The turkey is a large bird native to the Americas, and as such it has been linked to the history of the US since the times of the first settlers. The traditional Thanksgiving turkey dinner is supposed to resemble the meal the settlers shared with the natives after the first harvest. Today, the popularity of turkey is huge, but it is still mostly regarded as a traditional holiday dish. So you might have somewhat of a hard time finding some at all hours of the day, regardless of the season. This, of course, is something that will not happen with pork, beef, or chicken. If you are invited to partake in a Thanksgiving dinner, you should accept – there is no better way to experience traditional American cuisine!
Apple pie, not unlike some of the dishes listed above, is obviously far from an American invention. The matrimony of dough and apples predates the discovery of the New World by quite a bit, and the fact that apples had to be brought to America in much the same way tomatoes were brought to Europe further drives this point home. However, apple pie rose to hitherto unknown heights of popularity throughout the young country, to the point that it can now be considered the national dessert of the US. If you have the chance, and chances are you will, have a slice.
If there is one fact about the USA that bears repeating over and over again, the United States as the prototypical immigrant country is home to a highly diverse population with backgrounds in all corners of the globe. Thus, your palate can look forward to being treated to virtually all flavors and tastes of the world.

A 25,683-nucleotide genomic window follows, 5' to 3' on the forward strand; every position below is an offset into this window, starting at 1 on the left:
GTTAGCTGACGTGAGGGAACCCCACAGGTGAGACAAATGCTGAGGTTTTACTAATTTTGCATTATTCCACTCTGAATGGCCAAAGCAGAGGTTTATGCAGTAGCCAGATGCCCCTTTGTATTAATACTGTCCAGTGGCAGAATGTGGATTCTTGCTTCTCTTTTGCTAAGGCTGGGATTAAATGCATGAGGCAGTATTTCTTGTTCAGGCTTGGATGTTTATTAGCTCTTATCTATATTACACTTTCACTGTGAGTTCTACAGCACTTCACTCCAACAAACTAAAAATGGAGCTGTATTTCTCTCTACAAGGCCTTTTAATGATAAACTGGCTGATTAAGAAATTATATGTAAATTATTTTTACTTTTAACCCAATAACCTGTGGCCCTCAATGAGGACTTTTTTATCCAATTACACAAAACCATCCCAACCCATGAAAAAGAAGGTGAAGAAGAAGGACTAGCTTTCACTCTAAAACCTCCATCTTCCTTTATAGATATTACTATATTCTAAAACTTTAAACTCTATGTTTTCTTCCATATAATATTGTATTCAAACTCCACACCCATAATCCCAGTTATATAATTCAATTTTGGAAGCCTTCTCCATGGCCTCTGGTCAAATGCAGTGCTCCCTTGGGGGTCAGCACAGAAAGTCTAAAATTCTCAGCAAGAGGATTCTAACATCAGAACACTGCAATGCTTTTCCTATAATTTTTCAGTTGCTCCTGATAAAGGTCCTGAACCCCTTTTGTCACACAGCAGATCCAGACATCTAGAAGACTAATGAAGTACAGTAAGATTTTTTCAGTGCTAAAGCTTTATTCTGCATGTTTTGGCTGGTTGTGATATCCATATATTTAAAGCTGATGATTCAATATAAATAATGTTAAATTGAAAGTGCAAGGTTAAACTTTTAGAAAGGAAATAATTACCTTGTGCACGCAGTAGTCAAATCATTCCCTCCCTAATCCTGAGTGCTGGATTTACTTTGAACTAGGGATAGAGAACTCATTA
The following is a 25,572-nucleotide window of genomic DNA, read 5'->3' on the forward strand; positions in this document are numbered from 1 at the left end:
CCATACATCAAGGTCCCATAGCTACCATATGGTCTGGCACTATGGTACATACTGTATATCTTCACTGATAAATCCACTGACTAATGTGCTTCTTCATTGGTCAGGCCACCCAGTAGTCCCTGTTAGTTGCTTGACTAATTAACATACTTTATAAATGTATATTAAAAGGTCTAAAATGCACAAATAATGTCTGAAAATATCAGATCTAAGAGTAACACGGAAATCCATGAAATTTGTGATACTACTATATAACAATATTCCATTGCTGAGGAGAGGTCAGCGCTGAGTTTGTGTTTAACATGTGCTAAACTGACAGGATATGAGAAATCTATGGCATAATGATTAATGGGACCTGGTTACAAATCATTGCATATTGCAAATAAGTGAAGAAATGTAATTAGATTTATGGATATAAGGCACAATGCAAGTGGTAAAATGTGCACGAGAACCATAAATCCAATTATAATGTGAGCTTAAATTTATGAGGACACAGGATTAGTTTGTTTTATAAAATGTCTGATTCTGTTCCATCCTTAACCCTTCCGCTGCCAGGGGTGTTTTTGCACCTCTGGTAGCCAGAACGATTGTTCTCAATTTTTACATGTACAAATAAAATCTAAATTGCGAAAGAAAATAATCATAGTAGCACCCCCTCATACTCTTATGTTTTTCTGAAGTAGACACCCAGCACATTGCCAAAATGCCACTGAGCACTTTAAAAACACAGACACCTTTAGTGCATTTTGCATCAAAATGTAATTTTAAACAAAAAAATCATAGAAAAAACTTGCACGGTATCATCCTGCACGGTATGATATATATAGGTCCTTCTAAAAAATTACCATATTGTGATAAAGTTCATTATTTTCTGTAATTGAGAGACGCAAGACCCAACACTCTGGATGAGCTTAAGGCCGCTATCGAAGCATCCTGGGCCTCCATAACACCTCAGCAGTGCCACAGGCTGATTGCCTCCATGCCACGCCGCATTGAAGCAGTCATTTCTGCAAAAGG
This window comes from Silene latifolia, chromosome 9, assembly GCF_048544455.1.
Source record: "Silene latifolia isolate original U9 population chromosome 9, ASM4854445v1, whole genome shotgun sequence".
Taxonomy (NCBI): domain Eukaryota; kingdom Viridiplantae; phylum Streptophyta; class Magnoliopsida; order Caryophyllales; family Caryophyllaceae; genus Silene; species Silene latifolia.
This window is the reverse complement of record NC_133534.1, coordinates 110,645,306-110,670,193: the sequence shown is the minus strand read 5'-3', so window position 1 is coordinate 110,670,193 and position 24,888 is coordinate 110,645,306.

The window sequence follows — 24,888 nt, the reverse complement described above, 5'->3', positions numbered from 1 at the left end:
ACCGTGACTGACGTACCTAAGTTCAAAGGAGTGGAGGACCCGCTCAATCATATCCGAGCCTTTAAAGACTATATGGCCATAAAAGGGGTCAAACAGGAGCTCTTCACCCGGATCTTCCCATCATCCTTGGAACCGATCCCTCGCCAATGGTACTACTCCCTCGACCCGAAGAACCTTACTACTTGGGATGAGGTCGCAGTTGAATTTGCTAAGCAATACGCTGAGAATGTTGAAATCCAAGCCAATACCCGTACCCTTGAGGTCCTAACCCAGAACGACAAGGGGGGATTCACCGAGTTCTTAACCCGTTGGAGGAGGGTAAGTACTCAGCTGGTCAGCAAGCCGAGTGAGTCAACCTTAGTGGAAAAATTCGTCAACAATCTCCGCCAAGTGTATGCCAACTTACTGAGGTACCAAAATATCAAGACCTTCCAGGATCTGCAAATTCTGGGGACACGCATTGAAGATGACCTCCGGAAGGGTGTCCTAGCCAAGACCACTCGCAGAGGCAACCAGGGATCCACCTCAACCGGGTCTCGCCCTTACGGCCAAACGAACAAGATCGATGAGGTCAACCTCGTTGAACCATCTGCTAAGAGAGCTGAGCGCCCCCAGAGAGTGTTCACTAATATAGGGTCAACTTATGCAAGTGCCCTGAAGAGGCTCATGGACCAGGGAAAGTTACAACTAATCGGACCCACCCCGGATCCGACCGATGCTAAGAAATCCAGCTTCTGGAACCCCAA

While there is no lack of authentic ‘ethnic’ food prepared in much the same way as in the respective countries of origin, many of the most popular cuisines in the US have been modified and Americanized, either to meet the tastes of the general public, to reflect and include locally available ingredients, or both. The three cuisines formerly regarded as “ethnic” which have long become absolute staples of American food are Italian, Mexican, and Chinese (more specifically Cantonese).
Pizza and pasta in particular are absolute standards of the typical American diet, and both are readily available both in their prepared form (i.e. from deliveries, restaurants, or diners) and as convenience foods, ranging from frozen pizza and lasagna to mac and cheese and SpaghettiOs. Tacos, burritos, and quesadillas are favorite takeaway snacks in practically every larger conurbation.
Finally, the paper takeaway boxes in which ‘Chinese’ food is typically served are ubiquitous throughout the US. The dishes, however, are again notably different from the original dishes they originate from – deep fried meats are the norm, and many staple ingredients of American Chinese cuisine are rarely, if ever, used in mainland China.
Of course, as is often the case with the cuisine of immigrants, many recipes took on a life of their own, changing and evolving not only over time, but also in different forms across the country. A pizza you order in Chicago will be notably different from one you might be served in New York, and different yet again from Californian varieties. Some might argue that the only thing some of these Americanized dishes have in common with their Italian counterparts is the name. Upon your first contact with deep-dish pizza, you might come to the conclusion that the naysayers have a point here.